I was referred to an interview with Colin Powell on Bloomberg TV some time ago, and I found many excellent examples of good leadership in action.
General Powell had a distinguished military and government service career that concluded as Secretary of State. The interview covers his experience as a groundbreaking leader in social and political realms, but its most important value for you, as a leader, is how Powell models leadership.
It Takes More than “Time Served” to Become a Good Leader
With over 40 years of experience, it should be “expected” that General Powell would possess such skills. Good news… it does not take four decades to achieve his level of leadership!
I would bet almost all of you have encountered a younger person and thought, “Wow, they are a good leader.” Were they fortunate to simply be born with that capacity? Not at all. There are consistent and measurable actions you can take to become a better leader. **Cue up the video and I will point them out to you.**
There’s No “I” in Team
The first thing to note is how General Powell defines and describes himself and his career. Throughout the entire video, he hardly ever says “I”. He discusses himself in terms like “we, people, relationships, service.” He does take credit for his success, but he is confident and assertive, not arrogant.
This is an ideal leadership template for a healthy work culture. Powell models a leadership style based on an understanding of the people who work in the organization–a leadership model that sees itself in service with others.
The following key elements represent Powell’s approach to leadership:
1) Beware the Iceberg of Ignorance
When David Rubenstein notes that Powell was an impressive White House fellow, Powell’s response is to accept that honor but play it down as, “I was one of about 15 people…” This relative humility allows his team to see him as approachable rather than arrogant or distant.
One of the biggest challenges leaders face is employees withholding crucial information. This is often called the “iceberg of ignorance.” Leaders are well aware of the problems close to them but become increasingly unaware of the problems further away in organizational proximity.
It’s imperative that your team see you as approachable enough to inform you about a critical issue. If you need evidence of how crucial this is, just look at the grounding of Boeing’s 737 Max airplane after critical software failures crashed planes and killed hundreds. Employees who knew about the problem failed to report it to their superiors while mocking the arrogance of Boeing’s leadership.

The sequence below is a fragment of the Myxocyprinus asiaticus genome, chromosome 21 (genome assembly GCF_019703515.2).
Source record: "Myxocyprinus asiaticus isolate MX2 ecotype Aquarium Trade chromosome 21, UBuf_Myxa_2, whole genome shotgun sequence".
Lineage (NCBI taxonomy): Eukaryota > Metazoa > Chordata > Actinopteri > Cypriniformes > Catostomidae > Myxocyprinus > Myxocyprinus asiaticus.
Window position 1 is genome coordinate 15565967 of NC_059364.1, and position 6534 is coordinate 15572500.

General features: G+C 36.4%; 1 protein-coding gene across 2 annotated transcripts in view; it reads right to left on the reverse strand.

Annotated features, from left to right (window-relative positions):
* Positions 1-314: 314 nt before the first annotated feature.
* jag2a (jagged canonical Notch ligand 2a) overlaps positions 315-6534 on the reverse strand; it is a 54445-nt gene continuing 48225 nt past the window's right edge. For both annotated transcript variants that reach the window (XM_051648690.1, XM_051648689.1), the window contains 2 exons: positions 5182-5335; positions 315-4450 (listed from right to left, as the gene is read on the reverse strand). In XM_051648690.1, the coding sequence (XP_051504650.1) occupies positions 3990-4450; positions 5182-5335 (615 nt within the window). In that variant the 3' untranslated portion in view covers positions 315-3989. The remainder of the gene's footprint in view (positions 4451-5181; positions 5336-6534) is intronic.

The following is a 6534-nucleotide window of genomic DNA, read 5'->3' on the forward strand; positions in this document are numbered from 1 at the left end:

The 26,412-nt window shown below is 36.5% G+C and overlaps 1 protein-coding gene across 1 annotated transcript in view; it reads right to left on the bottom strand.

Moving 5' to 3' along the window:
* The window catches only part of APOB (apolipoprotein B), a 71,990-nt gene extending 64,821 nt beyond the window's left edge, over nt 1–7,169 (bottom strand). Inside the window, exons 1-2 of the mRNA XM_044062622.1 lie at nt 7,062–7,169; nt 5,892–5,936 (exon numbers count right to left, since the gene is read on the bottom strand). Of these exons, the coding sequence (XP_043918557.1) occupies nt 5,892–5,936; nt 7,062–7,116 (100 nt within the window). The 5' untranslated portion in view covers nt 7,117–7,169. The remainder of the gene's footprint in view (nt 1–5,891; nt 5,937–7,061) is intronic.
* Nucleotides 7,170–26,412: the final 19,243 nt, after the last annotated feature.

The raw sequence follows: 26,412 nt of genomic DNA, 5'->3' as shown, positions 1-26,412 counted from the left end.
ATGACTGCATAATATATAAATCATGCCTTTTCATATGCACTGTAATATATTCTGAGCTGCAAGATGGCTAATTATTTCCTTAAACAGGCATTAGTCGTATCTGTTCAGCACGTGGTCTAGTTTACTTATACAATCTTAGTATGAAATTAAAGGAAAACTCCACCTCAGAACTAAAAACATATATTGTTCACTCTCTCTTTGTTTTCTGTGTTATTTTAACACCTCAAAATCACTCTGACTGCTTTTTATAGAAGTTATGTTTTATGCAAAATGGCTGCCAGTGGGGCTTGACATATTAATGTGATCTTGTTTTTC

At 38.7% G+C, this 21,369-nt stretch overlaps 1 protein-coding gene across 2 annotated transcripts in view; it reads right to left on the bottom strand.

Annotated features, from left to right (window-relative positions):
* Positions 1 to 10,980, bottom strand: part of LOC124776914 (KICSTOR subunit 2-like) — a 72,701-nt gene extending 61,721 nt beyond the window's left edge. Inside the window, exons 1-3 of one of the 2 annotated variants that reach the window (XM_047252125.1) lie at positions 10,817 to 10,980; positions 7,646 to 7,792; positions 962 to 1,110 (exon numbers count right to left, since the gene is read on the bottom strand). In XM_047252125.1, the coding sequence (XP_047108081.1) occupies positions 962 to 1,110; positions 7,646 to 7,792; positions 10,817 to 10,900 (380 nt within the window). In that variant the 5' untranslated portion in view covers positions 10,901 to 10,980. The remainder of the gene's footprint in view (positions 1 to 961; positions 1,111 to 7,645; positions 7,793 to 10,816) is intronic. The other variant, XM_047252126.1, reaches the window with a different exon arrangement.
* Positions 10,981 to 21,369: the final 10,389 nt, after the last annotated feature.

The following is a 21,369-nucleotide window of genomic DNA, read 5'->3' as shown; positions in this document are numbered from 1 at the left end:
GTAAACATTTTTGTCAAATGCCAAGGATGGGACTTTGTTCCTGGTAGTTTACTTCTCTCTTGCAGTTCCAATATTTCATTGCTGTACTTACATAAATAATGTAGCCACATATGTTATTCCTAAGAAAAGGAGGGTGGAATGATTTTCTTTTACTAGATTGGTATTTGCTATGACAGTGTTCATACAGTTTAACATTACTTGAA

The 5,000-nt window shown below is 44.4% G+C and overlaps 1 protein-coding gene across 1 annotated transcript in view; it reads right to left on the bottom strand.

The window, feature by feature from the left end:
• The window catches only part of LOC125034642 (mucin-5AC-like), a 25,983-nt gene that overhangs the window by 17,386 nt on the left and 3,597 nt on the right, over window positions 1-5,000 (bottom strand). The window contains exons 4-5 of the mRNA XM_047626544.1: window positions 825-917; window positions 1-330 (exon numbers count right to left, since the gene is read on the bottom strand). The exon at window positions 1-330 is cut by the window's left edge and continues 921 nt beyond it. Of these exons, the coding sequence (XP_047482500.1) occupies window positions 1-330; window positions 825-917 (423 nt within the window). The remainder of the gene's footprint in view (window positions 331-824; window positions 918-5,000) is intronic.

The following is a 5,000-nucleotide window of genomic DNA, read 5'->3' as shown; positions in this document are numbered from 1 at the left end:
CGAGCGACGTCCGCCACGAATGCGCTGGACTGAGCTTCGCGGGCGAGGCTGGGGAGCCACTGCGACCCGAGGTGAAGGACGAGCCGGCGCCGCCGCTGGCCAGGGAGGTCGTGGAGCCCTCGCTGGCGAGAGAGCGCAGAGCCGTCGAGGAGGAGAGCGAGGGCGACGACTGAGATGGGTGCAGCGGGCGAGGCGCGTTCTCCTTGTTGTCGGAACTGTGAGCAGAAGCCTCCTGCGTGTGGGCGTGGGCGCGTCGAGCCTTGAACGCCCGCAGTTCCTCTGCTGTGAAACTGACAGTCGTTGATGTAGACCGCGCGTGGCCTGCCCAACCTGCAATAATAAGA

2) The Power of Empowering Your Team
Later in the interview, the idea of the Powell Doctrine was introduced. Again, rather than take credit and expound on the impressive international relations policy named after him, Powell said it was “not quite invented by me.” He first discusses how his comments about the policy concept were developed and coordinated by others, giving credit to the team of people who were following his lead.
He then doubled down on this just a minute later when his strategy in the First Gulf War was praised. Powell avers, “Any infantry captain could have figured this out.” He is defining how a good leader empowers his team, expresses interest in their ideas, and listens to them. He might have expressed the idea, but others defined it in a way it could be used to succeed in the military engagement and now can be used to teach future generations.
3) Owning Mistakes Sets a Healthy Precedent
Powell also addresses failure. Even the best leaders are not guaranteed success, all of the time! Specifically, Powell was asked about the failure of intelligence that falsely claimed Iraq–led by Saddam Hussein–had weapons of mass destruction. He was the one who led the argument to the United Nations to support removing Hussein, but his data was completely wrong.
He models what most leaders struggle with when mistakes happen: admitting to it. A good leader not only admits failure–they take ownership of it. His comment was, “I was mortified by [the failure of intelligence]….all of us were using the same information, but I’m the one who made the biggest presentation of it.”
One of the most important lessons of leadership is acknowledging when mistakes are made and apologizing for them. Trust can only grow where honesty exists. And as we know, without trust, no organization will succeed for long.
Brilliant Leadership in Action
All of these characteristics epitomize the brilliance of good leadership. Powell has spent time promoting his leadership approach, even writing a book that defines his 13 “rules” of leadership. The problem is, there are too many to be easily memorized.
More problematic is figuring out how to apply a good rule to your particular situation, such as “Get mad and get over it.” When should you get mad? What should you get mad about? How do you get over it? When should you get over it? The answers to these questions come by building a process that allows you to identify the appropriate answers.
That is what we at Educate, Innovate, Inspire Consulting help you do: tailor the brilliant leadership ideas of people like Colin Powell to your specific situation. Contact us to learn more.
By Ryan Sanders, Founder of EII